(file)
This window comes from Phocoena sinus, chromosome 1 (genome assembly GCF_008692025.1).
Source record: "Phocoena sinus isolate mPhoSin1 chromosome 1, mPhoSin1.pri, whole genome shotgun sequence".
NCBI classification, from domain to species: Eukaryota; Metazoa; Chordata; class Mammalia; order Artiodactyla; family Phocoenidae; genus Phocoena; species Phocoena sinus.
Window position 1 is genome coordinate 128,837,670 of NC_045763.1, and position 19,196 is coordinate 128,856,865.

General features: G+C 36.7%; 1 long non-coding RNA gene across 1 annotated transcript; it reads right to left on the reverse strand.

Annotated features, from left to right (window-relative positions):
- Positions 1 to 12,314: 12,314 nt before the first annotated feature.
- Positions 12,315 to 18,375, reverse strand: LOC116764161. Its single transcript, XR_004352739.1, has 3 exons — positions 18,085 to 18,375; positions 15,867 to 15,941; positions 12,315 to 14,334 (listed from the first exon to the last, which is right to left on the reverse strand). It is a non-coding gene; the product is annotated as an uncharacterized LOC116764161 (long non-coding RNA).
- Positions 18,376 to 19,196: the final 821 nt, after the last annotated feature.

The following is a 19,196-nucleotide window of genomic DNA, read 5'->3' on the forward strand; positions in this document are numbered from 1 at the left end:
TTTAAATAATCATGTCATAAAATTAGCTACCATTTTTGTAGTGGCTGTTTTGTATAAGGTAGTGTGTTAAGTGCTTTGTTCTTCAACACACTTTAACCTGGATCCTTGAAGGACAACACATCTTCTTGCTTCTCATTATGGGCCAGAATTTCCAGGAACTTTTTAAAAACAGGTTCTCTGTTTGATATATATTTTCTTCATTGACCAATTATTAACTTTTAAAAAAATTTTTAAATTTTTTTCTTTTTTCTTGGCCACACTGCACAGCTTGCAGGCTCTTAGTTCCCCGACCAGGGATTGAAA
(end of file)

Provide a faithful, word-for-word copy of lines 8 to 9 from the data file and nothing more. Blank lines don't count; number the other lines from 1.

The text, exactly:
- Positions 12,315 to 18,375, reverse strand: LOC116764161. Its single transcript, XR_004352739.1, has 3 exons — positions 18,085 to 18,375; positions 15,867 to 15,941; positions 12,315 to 14,334 (listed from the first exon to the last, which is right to left on the reverse strand). It is a non-coding gene; the product is annotated as an uncharacterized LOC116764161 (long non-coding RNA).
- Positions 18,376 to 19,196: the final 821 nt, after the last annotated feature.